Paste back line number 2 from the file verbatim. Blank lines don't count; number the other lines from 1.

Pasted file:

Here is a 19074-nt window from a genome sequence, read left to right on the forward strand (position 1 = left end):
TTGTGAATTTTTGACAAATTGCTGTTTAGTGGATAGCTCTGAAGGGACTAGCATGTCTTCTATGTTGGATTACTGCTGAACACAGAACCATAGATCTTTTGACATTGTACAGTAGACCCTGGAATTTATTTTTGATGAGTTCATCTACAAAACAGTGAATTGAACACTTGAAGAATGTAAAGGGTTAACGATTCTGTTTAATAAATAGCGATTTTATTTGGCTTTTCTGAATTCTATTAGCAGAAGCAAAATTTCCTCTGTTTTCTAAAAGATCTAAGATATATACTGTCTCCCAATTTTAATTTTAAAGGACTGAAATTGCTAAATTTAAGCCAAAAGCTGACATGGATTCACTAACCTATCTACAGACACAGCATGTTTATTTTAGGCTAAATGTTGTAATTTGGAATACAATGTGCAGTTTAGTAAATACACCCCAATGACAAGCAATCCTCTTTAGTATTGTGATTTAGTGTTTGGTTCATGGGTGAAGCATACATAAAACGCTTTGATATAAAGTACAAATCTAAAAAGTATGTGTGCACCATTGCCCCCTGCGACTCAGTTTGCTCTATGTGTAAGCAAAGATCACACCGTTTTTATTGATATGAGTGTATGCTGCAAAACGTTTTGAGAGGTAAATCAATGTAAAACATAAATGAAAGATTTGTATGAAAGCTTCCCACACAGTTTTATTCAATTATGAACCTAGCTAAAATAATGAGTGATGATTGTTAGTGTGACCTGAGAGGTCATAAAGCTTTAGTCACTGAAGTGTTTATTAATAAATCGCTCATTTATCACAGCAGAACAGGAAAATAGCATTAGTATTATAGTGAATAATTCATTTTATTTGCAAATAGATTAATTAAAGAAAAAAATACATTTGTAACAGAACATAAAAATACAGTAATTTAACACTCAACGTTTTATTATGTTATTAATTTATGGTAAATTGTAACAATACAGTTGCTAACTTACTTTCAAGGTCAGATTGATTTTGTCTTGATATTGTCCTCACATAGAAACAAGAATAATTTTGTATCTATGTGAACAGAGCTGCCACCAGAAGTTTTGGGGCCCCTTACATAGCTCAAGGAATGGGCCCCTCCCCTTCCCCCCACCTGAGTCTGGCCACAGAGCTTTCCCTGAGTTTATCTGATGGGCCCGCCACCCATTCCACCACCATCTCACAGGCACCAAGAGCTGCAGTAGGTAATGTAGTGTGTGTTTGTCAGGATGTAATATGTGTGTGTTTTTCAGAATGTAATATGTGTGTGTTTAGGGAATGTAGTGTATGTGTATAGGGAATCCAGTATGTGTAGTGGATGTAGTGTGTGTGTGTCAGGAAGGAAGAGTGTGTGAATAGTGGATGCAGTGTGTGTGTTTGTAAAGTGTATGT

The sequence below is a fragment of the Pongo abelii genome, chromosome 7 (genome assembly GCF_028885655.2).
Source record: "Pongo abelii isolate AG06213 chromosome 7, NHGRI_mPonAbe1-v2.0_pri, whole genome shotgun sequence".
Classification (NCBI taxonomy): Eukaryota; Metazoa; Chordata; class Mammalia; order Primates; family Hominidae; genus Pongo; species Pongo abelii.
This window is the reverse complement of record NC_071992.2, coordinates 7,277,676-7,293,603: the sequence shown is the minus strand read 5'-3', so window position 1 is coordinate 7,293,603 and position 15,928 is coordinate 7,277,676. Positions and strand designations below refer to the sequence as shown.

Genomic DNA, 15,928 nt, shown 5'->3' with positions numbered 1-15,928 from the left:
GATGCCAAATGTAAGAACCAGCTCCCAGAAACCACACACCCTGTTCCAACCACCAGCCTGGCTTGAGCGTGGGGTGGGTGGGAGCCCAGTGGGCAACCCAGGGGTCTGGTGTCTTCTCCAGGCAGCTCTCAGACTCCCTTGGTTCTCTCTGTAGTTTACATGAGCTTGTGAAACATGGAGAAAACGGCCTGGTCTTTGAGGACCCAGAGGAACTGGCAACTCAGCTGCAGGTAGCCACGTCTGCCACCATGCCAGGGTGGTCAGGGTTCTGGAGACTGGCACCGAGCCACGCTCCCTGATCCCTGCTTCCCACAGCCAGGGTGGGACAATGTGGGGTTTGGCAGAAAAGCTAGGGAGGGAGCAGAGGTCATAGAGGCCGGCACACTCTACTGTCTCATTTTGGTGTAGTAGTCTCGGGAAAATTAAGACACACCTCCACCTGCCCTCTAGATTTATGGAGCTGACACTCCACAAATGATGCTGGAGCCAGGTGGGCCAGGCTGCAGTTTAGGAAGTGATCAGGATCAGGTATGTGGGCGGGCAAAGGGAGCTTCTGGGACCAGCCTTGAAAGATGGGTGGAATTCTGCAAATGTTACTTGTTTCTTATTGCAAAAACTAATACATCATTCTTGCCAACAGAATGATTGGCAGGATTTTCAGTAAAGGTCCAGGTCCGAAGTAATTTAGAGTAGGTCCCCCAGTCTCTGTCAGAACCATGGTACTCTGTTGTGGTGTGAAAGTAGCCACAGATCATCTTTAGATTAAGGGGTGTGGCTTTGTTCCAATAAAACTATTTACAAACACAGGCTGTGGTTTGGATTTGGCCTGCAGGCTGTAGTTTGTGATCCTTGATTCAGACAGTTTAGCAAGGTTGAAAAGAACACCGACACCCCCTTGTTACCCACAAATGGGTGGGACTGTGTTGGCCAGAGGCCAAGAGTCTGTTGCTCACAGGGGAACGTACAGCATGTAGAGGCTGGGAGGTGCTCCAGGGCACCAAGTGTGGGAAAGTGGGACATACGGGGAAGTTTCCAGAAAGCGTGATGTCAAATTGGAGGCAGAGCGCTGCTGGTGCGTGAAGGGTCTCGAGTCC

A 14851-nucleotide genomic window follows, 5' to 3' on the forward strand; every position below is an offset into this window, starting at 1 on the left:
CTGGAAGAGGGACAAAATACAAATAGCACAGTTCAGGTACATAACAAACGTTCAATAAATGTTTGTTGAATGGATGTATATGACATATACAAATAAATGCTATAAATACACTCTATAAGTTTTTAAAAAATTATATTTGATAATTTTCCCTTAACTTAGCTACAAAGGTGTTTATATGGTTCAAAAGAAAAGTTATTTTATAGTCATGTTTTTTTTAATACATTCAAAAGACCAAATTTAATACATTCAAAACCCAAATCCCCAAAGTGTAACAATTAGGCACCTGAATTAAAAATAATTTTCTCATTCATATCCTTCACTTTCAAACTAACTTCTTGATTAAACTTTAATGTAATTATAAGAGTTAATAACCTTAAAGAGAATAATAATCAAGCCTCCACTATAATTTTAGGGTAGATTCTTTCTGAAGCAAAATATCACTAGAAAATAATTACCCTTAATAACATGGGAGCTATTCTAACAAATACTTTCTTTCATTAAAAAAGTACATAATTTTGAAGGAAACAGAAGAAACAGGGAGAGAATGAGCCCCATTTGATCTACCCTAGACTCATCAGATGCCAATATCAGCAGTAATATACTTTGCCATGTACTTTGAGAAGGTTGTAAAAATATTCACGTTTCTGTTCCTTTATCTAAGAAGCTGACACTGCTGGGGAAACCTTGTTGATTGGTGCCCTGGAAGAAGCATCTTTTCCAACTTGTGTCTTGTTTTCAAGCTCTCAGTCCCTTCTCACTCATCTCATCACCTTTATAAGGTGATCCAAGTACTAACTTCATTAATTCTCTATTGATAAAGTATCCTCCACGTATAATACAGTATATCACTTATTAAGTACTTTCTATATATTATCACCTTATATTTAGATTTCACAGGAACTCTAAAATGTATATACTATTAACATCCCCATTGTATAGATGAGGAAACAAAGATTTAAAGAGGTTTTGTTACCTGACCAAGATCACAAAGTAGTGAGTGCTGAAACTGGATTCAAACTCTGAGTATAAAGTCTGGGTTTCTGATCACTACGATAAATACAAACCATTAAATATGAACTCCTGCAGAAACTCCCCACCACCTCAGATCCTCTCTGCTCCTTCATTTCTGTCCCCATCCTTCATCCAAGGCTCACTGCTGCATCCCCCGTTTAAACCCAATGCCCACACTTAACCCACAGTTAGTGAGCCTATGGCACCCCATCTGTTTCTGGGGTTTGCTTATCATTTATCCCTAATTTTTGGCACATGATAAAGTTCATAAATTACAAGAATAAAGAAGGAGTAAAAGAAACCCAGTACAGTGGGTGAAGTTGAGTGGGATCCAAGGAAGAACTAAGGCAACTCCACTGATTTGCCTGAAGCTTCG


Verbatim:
TTGTGAATTTTTGACAAATTGCTGTTTAGTGGATAGCTCTGAAGGGACTAGCATGTCTTCTATGTTGGATTACTGCTGAACACAGAACCATAGATCTTTTGACATTGTACAGTAGACCCTGGAATTTATTTTTGATGAGTTCATCTACAAAACAGTGAATTGAACACTTGAAGAATGTAAAGGGTTAACGATTCTGTTTAATAAATAGCGATTTTATTTGGCTTTTCTGAATTCTATTAGCAGAAGCAAAATTTCCTCTGTTTTCTAAAAGATCTAAGATATATACTGTCTCCCAATTTTAATTTTAAAGGACTGAAATTGCTAAATTTAAGCCAAAAGCTGACATGGATTCACTAACCTATCTACAGACACAGCATGTTTATTTTAGGCTAAATGTTGTAATTTGGAATACAATGTGCAGTTTAGTAAATACACCCCAATGACAAGCAATCCTCTTTAGTATTGTGATTTAGTGTTTGGTTCATGGGTGAAGCATACATAAAACGCTTTGATATAAAGTACAAATCTAAAAAGTATGTGTGCACCATTGCCCCCTGCGACTCAGTTTGCTCTATGTGTAAGCAAAGATCACACCGTTTTTATTGATATGAGTGTATGCTGCAAAACGTTTTGAGAGGTAAATCAATGTAAAACATAAATGAAAGATTTGTATGAAAGCTTCCCACACAGTTTTATTCAATTATGAACCTAGCTAAAATAATGAGTGATGATTGTTAGTGTGACCTGAGAGGTCATAAAGCTTTAGTCACTGAAGTGTTTATTAATAAATCGCTCATTTATCACAGCAGAACAGGAAAATAGCATTAGTATTATAGTGAATAATTCATTTTATTTGCAAATAGATTAATTAAAGAAAAAAATACATTTGTAACAGAACATAAAAATACAGTAATTTAACACTCAACGTTTTATTATGTTATTAATTTATGGTAAATTGTAACAATACAGTTGCTAACTTACTTTCAAGGTCAGATTGATTTTGTCTTGATATTGTCCTCACATAGAAACAAGAATAATTTTGTATCTATGTGAACAGAGCTGCCACCAGAAGTTTTGGGGCCCCTTACATAGCTCAAGGAATGGGCCCCTCCCCTTCCCCCCACCTGAGTCTGGCCACAGAGCTTTCCCTGAGTTTATCTGATGGGCCCGCCACCCATTCCACCACCATCTCACAGGCACCAAGAGCTGCAGTAGGTAATGTAGTGTGTGTTTGTCAGGATGTAATATGTGTGTGTTTTTCAGAATGTAATATGTGTGTGTTTAGGGAATGTAGTGTATGTGTATAGGGAATCCAGTATGTGTAGTGGATGTAGTGTGTGTGTGTCAGGAAGGAAGAGTGTGTGAATAGTGGATGCAGTGTGTGTGTTTGTAAAGTGTATGT